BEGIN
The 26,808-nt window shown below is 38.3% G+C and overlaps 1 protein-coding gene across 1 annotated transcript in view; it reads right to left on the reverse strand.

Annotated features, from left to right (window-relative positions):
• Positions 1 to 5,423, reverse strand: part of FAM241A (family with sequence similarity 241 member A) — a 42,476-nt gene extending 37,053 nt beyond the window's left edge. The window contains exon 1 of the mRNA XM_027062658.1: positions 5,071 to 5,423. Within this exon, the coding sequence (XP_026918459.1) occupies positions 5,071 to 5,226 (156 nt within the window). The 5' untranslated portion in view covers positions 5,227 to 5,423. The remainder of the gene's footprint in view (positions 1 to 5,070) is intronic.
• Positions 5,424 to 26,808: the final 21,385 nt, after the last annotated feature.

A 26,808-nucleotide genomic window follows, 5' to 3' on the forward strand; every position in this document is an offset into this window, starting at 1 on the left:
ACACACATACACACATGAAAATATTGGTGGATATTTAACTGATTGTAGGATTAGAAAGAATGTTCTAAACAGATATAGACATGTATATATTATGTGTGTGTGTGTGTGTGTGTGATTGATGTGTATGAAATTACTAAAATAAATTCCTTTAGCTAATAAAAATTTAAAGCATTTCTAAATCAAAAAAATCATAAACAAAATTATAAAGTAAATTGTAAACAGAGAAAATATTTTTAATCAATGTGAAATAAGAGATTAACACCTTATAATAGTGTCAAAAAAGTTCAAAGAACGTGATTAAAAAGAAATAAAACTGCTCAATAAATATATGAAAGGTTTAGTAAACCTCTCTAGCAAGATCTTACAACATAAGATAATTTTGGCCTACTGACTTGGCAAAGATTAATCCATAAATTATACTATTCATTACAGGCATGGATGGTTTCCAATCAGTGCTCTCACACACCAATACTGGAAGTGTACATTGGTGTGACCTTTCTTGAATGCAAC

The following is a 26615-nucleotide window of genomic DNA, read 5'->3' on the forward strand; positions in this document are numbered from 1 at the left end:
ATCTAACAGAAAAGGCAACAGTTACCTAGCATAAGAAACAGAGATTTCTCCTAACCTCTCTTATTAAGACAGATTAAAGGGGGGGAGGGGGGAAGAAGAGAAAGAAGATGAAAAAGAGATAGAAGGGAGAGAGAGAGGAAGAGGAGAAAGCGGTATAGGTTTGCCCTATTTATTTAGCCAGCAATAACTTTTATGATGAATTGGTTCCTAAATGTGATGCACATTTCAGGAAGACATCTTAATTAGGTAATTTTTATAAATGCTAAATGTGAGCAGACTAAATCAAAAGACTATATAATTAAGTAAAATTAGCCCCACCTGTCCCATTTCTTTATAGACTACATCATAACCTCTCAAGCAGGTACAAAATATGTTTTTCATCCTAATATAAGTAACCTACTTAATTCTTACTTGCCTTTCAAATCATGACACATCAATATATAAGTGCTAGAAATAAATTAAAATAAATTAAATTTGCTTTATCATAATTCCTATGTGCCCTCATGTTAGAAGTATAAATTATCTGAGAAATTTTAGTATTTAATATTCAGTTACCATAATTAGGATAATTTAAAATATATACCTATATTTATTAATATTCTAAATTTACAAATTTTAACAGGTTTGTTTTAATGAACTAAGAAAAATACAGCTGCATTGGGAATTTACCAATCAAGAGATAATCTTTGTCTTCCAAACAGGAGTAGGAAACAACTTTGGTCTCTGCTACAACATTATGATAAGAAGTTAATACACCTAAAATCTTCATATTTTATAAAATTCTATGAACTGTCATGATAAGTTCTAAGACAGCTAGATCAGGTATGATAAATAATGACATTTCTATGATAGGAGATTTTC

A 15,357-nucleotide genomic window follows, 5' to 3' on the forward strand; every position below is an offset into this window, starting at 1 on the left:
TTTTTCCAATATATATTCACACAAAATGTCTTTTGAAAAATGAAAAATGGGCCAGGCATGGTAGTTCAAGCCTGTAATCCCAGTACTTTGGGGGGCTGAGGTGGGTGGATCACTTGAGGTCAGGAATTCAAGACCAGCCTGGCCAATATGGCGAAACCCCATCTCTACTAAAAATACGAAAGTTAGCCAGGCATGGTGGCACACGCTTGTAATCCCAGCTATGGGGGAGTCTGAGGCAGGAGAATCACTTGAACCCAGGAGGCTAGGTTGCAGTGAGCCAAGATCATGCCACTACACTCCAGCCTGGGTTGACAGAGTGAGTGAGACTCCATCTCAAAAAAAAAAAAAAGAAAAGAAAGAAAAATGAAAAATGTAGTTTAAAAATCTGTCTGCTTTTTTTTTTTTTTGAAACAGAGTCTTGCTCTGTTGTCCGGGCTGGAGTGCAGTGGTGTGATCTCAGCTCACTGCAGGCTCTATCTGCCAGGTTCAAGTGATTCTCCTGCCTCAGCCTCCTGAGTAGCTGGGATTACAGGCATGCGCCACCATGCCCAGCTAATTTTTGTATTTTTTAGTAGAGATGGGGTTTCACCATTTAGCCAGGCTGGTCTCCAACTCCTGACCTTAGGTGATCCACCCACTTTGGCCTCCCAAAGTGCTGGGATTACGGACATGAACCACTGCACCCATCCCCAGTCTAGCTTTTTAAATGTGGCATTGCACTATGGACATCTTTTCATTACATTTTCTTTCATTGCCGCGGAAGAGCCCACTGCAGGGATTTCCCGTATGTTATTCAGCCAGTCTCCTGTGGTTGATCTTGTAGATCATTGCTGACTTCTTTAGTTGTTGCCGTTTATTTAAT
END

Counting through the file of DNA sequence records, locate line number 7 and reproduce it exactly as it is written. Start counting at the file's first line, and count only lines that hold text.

The following is a 26615-nucleotide window of genomic DNA, read 5'->3' on the forward strand; positions in this document are numbered from 1 at the left end: